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Alain Tanner

Alain Tanner
Born (1929-12-06) 6 December 1929
Geneva, Switzerland
Occupation Film director
Years active 1957–present

Alain Tanner (born 6 December 1929) is a Swiss film director.

Contents

  • Early years and education 1
  • Film career 2
  • Filmography 3
  • References 4
  • External links 5

Early years and education

Tanner studied economics at the University of Geneva. In 1951, he joined the film club which Claude Goretta had recently established at the university. After his graduation and a short time working for international shipping companies, he felt drawn to film.

Film career

Tanner found work at the

External links

  1. ^ a b c "Alain Tanner: marin et cinéaste, deux métiers si peu suisses" (in French).  
  2. ^ "Alain Tanner ou filmer l'ailleurs" (in French).  
  3. ^ Canby, Vincent (13 February 1987). "'"Film: 'No Man's Land.  
  4. ^ "Berlinale: 1983 Programme". berlinale.de. Archived from the original on 11 October 2010. Retrieved 2010-11-14. 

References

Filmography

Influenced by his involvement with the British "Free Cinema" movement in London and with the French New Wave during his years in Paris, Tanner is best known for his movies Jonas qui aura 25 ans en l'an 2000 (Jonah Who Will Be 25 in the Year 2000), Dans la ville blanche (In the White City) and Messidor. Dans la ville blanche was entered into the 33rd Berlin International Film Festival.[4]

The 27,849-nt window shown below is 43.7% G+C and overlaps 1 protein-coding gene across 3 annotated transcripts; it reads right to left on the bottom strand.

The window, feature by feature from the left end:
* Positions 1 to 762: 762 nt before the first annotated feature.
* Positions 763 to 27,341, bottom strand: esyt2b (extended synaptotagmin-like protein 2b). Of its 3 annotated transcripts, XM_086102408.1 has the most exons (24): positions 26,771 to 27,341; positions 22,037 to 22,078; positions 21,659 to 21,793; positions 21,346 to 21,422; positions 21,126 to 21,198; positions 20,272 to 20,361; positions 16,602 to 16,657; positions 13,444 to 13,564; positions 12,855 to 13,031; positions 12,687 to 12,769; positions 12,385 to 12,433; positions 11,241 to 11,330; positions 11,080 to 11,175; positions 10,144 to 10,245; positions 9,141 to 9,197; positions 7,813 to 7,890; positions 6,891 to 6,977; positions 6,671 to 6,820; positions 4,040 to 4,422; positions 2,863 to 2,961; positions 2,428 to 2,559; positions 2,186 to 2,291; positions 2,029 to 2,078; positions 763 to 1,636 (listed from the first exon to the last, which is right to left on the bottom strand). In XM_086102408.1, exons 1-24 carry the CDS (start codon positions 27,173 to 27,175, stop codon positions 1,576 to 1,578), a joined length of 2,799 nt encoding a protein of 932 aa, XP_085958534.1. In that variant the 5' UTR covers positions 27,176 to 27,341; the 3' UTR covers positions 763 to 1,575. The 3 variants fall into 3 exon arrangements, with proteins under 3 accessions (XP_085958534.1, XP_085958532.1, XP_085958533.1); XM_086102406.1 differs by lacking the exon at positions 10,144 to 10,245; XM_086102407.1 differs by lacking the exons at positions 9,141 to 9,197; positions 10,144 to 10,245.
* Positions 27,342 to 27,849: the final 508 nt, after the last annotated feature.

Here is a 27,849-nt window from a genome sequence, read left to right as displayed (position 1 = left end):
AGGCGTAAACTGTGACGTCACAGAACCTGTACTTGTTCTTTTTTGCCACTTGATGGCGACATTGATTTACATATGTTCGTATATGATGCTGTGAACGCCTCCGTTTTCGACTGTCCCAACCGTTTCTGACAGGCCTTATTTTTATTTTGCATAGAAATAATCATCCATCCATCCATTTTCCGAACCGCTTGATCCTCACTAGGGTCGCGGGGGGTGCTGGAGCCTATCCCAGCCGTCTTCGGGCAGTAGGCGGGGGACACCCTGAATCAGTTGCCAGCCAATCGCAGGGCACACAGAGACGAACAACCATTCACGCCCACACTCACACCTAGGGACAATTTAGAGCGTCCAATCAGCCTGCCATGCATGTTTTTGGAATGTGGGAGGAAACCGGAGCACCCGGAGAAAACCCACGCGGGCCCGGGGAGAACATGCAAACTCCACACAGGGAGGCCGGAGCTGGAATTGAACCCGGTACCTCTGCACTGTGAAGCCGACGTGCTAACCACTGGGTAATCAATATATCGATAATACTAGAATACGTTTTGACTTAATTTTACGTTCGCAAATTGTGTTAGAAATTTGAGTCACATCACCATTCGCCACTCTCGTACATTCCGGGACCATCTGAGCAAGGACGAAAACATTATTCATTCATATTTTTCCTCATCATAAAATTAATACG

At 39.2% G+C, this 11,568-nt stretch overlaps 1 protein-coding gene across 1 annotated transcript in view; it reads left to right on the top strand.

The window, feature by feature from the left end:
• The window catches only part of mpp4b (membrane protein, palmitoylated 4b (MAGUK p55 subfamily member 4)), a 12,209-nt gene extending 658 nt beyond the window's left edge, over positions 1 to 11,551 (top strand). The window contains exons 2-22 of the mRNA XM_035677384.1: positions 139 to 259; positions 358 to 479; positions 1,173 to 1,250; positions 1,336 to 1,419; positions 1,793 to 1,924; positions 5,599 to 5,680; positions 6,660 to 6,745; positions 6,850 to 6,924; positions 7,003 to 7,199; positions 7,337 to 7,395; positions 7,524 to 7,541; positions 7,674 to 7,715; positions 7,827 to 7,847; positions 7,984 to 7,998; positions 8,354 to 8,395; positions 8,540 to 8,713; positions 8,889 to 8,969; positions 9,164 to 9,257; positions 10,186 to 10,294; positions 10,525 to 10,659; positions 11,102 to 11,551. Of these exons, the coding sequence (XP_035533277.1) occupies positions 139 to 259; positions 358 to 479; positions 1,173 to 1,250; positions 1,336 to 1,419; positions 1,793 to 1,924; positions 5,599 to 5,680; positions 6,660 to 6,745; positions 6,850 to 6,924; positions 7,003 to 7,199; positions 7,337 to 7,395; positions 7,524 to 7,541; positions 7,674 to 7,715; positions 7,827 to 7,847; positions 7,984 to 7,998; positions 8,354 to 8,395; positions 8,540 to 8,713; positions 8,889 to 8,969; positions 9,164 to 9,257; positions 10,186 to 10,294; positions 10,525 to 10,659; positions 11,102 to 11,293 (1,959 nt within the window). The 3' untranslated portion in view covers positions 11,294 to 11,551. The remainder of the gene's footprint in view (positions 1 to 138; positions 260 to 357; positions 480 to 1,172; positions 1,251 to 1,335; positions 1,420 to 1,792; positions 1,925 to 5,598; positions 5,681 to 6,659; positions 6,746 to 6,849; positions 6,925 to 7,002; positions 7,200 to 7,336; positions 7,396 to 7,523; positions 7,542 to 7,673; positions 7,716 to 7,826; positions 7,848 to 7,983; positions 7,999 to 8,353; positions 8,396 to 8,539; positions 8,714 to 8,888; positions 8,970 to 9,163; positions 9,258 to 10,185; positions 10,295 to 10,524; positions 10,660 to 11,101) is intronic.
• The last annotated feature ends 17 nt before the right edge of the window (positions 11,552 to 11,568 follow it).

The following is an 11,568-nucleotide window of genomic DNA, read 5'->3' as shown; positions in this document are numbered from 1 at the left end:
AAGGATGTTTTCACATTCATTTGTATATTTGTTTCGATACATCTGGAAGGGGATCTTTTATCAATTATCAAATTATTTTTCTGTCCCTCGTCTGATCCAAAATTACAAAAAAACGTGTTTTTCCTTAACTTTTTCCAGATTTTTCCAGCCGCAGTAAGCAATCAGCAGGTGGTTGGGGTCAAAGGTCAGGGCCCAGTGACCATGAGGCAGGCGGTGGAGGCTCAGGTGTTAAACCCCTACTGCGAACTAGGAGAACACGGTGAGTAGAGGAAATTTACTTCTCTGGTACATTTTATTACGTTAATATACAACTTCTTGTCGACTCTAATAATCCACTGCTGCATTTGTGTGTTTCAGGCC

1993

His first feature film, Charles, Dead or Alive (1969), won the first prize at the international film festival in Locarno.[1] His next two films, La Salamandre (1971) and Jonah Who Will Be 25 in the Year 2000 (1976), were made in close collaboration with the art critic and novelist John Berger, who had also worked with him, to a lesser degree and without a credit, on the writing of Charles.[3]

Between 1960 and 1968, Tanner returned to Switzerland, and he made more than 40 films as well as documentaries for French-language television there. In 1962, he became the co-founder of the Swiss young filmmakers' "Groupe Cinque."

Tanner went to France for a while where he assisted with several commercial films. There, he met some of the most important directors of the French New Wave in Paris as well as Henri Langlois, the director of the Cinémathèque Française. Some critics have found the influences of Jean-Luc Godard and Robert Bresson in his films . But the atmosphere in the film circles of Paris displeased him; he described it as "cutthroat."

[1] in May 1957. The debut film won a prize at the film festival in Venice and much critical praise.National Film Theatre programme at the Free Cinema Experimental Film Fund, it was first shown as part of the third British Film Institute Produced by the [2] during weekend evenings, was made with Claude Goretta.Piccadilly Circus (1957), a short documentary film about Nice Time His first film, [1]

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